It’s not just for boys!
Can K-On! simply be categorised as a moe series pandering to a male audience? Or is it lending inspiration to the female audience and encouraging their own musical ambitions? Kat Kourbetti looks at the issue…
The running joke amongst anime fans is that most series with young female heroines are predominantly created for male fans, so they can enjoy ogling pretty young things going about their everyday lives, albeit with an added element of cuteness, clumsiness, and innocence – the true Japanese signature. The genres vary in degrees of creepy; the least harmful is called moe (moh-EH), and it’s dangerously close to its perverted cousin ecchi (which in its turn is a slightly less perverted version of hentai, which everyone knows about), but doesn’t quite fit the bill just yet. Moe titles have spawned some of Akihabara’s most well known franchises, and the merchandise, including character song CDs and figurines, flies off the shelves within minutes of its release. Japanese otaku mean business when it comes to their favourite characters and their obsession often borders on unhealthy – but the pertinent question here is this: is K-On! yet another moe title?
The argument is made often. On a basic level, the criteria are met: young female heroines, a high school setting, and innumerable adorable scenes filled with the everyday antics of this ambitious girl band on their way to musical stardom. The character tropes that make up the bubbly girl band known as Hokago Tea Time (literally, “After-School Tea Time”, complete with cakes and biscuits – does it get any sweeter than that?) are found in moe titles time and again: Yui, the lead guitarist, is the classic anime schoolgirl heroine, clumsy and lazy yet naturally talented and of course instantly likeable; Ritsu is the energetic drummer, the girl who will infuse everyone with enthusiasm with a single motivational outcry; Mio is the serious, sensitive type, while Mugi is the rich girl who takes care of everyone so they can keep having tea after school instead of practising music; later on they are joined by Azusa, who completes the quintet by bringing in some much needed discipline – even though she’s so easily distracted by cakes and sweet things. The circle is completed with an assortment of secondary characters (the best friend; the younger sister who mothers the elder, irresponsible Yui; the former metalhead teacher; and so on) who surround the girl band and support them on their way to the top of the music world in Japan.
While all of this is true, so is the following: electric guitar imports and sales to young females skyrocketed in Japan since the first series of K-On! aired, as has the number of amateur girl bands in the country. Not to mention of course the sheer volume of K-On! cosplayers – the outfits on the show provide an endless gamut to pick from, and countless girls in Japan and across the world have put in considerable effort into making the costumes and parading them in conventions and photoshoots for all to see. The show is all about youthful dreaming, following one’s heart, making high school memories, and enjoying one’s time with friends before school days come to an end. We follow the girls as they improve their skills and their coordination as a group, and track their progress in song-writing and performance all the way from their school’s tiny stage to London, where Hokago Tea Time take their graduation trip in the upcoming K-On! movie. If anything, the series serves as superb creative motivation for young girls, encouraging them to not just sit idly by during their high school days, but to strive for something big and beautiful (and also really cool – who doesn’t want to be in a band?).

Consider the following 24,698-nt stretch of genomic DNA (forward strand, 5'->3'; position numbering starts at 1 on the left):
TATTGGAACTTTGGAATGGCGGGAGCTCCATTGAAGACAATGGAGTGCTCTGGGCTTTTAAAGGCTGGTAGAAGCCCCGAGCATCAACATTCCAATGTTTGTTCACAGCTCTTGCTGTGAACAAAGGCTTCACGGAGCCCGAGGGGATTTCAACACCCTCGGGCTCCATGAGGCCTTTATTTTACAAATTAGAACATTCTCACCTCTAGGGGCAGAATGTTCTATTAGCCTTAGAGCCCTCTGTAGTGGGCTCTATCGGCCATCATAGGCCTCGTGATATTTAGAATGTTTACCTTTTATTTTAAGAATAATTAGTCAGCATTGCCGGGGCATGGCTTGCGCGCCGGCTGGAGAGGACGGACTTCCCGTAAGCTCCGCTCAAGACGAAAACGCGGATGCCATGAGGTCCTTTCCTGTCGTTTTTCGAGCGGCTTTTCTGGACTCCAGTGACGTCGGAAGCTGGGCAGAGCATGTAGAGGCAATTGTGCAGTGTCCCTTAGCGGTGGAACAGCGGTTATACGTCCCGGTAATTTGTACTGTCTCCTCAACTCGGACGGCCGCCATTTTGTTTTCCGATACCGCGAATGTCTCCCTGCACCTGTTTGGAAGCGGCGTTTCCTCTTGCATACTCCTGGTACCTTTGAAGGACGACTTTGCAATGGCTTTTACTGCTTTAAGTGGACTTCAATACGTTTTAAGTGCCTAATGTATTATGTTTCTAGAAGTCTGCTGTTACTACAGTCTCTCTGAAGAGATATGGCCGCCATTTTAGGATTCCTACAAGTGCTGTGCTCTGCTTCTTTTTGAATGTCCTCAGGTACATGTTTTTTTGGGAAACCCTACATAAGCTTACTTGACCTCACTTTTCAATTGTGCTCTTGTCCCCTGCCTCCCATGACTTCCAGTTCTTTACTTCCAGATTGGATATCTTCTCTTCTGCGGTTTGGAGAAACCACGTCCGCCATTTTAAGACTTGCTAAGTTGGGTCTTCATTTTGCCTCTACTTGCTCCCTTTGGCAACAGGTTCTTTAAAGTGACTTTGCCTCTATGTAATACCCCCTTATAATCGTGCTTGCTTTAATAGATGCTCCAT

The characterisation of K-On! as moe is rushed and unjustified. The element of romance is often key in most moe series, yet it is conspicuously absent from K-On! because it’s not the focus of the show. There are hardly any male characters to speak of, which negates any notions of a harem (a classic moe trope in which a group of girls vie for the attention of a single male protagonist), and only minimal insinuations of shoujo-ai which are shrugged off without much thought. The subject of the show is music (and, to a lesser degree, sweets and tea) and the journey these five girls and their friends and supporters embark on.
As Paul mentioned in his case studies of Tom H@ck’s contribution to the K-On! universe and the overall musical success of the series, the show is actually quite remarkable musically – and that might well be a factor in the incredibly good run the character CDs and opening/ending theme singles have had on Oricon since the show’s inception. Traditionally, K-On! sales have occupied a top 5 position in the charts on the first week of their release, continuing on for a few weeks before trailing down. While the same thing happens with all AKB48 releases (a musical group formed of teenage girls, catering directly to the needs of the thousands of Akihabara otaku, as their name suggests), we should not be so quick to attribute K-On!’s commercial success to the same factor.
The show undoubtedly has a large male fanbase, but it also appeals to many a young girl in Japan and beyond, due to its unfussy innocence and creative character that speaks to everyone. It’s simply delightful – and not just because it’s so full of sugary goodness and yummy-looking Japanese sweets, cakes, and tea. From its great music to the motivational undertones that encourage girls (and boys alike) to listen to their hearts and follow their dreams, whatever those may be, K-On! is a show that transcends the barriers set by the tropes it utilises. All in all, a fun and enjoyable anime series that is definitely not just for boys.